Sunshine Hospice future in question as financial cloud looms

THE future of a hospice which has nursed hundreds of terminally ill people is under a cloud, with a funding crisis threatening to force its closure.

Sunshine Hospice, formerly known as Katie Rose Cottage, is believed to be in serious financial difficulty and its directors were yesterday attempting to secure emergency funding from the State Government.

The Daily fielded several phone calls from members of the public, concerned the Doonan hospice would close.

Some were angry the situation had been allowed to deteriorate without the community being asked for support.

The hospice is believed to receive the bulk of its funding from five retail outlets and donations.

Board chairman Frank Lewin late yesterday told the Daily no decision had been made about the facility's future.

"We are waiting on word from the State Government and have been promised an answer by tomorrow (Friday)," he said.

"The details in that response will determine how the future is played out."

Mr Lewin was not prepared to discuss the hospice's financial situation and said the board was "preparing a statement" for the media but had to be cautious as there were "too many unknowns".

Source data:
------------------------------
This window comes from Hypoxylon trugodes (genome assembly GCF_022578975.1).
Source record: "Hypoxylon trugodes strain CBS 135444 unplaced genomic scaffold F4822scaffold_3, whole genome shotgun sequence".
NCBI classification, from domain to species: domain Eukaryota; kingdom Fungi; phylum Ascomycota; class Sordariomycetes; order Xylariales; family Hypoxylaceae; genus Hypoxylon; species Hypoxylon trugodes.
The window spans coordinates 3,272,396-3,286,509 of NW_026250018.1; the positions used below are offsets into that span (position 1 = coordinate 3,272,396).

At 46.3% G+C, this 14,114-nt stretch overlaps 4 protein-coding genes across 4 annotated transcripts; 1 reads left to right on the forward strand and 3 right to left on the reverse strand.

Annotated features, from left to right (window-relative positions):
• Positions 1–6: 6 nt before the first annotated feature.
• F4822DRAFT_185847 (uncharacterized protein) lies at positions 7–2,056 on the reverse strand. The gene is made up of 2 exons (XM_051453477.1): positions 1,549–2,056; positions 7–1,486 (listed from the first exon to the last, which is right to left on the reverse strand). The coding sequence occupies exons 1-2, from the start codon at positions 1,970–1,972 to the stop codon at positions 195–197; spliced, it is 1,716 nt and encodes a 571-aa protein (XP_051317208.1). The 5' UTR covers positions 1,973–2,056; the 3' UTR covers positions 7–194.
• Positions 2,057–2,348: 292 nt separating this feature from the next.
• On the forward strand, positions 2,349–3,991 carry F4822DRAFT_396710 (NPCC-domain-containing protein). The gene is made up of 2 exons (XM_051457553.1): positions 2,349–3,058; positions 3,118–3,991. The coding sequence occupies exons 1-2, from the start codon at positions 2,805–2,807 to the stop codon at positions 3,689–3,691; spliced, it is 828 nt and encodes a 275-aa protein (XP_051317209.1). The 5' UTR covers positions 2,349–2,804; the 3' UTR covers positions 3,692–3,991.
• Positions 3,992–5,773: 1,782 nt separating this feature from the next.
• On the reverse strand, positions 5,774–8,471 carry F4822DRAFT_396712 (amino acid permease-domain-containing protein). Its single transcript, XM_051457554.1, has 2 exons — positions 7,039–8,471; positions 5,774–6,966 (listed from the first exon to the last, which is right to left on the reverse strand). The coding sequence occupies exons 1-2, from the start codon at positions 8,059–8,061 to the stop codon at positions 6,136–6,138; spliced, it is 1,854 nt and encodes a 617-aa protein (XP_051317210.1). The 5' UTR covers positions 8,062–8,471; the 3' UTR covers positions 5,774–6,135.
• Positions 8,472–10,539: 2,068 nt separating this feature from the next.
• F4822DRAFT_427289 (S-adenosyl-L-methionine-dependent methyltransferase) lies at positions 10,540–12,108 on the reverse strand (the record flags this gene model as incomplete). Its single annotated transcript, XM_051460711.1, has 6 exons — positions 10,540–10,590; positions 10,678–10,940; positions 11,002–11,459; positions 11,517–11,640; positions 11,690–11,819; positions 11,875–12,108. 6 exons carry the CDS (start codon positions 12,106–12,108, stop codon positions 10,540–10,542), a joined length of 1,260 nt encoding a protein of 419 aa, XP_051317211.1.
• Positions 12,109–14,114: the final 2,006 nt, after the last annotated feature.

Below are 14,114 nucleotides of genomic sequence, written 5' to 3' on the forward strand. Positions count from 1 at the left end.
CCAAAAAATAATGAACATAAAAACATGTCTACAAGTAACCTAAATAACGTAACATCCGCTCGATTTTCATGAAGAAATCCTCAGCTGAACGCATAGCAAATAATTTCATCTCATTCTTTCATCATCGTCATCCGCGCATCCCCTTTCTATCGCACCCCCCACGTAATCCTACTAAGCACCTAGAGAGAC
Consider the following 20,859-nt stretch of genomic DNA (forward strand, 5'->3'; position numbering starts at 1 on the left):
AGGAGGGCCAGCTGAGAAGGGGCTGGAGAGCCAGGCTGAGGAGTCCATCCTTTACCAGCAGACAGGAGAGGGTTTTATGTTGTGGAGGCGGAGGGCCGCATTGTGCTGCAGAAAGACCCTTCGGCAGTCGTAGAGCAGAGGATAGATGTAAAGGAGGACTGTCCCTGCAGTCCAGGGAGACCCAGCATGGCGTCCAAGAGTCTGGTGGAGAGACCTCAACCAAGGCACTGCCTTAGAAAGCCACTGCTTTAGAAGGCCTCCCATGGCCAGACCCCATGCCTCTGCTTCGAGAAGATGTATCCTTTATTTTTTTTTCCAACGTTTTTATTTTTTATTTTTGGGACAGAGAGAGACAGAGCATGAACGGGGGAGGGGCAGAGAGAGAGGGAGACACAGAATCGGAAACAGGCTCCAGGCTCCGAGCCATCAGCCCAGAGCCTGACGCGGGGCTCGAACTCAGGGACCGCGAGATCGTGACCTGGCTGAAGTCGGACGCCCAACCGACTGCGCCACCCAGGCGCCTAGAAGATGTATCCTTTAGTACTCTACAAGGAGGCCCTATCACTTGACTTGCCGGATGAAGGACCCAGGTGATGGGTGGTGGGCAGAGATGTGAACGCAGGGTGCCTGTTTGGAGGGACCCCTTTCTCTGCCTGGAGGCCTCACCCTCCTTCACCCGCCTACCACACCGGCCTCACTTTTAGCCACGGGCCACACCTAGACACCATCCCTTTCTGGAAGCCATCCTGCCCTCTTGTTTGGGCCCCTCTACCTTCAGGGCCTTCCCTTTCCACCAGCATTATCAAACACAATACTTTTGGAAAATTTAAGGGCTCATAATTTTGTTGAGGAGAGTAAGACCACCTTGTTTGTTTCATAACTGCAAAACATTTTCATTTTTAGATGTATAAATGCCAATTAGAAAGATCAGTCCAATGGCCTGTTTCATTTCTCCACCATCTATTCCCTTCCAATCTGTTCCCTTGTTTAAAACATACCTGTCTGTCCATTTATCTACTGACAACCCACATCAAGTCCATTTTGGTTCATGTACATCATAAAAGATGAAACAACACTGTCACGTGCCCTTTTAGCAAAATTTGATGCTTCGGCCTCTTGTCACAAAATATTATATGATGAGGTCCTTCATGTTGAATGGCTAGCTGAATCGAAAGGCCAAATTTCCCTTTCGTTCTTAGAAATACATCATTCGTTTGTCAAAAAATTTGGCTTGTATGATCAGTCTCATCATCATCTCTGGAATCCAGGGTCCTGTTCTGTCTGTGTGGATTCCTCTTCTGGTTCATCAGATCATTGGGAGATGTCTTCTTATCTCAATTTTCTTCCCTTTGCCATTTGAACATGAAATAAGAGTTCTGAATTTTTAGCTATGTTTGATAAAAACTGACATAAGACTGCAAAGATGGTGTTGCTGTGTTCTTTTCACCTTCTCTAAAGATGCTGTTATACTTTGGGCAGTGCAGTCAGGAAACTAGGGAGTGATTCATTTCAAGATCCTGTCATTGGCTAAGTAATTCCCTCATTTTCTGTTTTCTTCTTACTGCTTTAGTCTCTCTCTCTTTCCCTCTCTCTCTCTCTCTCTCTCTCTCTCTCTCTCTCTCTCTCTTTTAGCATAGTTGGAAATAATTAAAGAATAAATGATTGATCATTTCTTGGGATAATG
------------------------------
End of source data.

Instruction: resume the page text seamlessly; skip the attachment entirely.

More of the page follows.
"In the meantime we are meeting with nursing staff and volunteers," he said.

Noosa MP Glen Elmes has been pushing for urgent government funding to save the facility and organised a meeting between the hospice's board and senior Queensland Health officials this week.

He told the Daily he was confident the facility could be saved.

"All indications we got from the meeting with some very senior Queensland Health officials was very positive," he said.

"A Queensland senator who I know well and work with well has also gone into bat for them and has told me there was a very positive feeling about it.

"What we continued to hear since the meeting has all been positive, so I remain confident of a positive outcome."

One man angry about the situation is James Douris who said hospice staff had nursed his mum before she died from Motor Neuron disease last year.

He believed the facility's financial plight should have been explained to staff, volunteers and the community well before it became critical.

"No one knew they were in trouble," he said.

"If they'd told us a month ago, the community would have helped.

"It's unbelievable - the board should be sacked.

"The people who work there were so good to my mum and deserve a lot better treatment than this."

It was a view shared by Noosa's Ray Brown, who had a close friend in the hospice before her death several years ago.

"Every time you go in there it's a bit of a tearful occasion but the whole place made you think she was in the right spot," he said.

"I'm glad she spent her last few days there."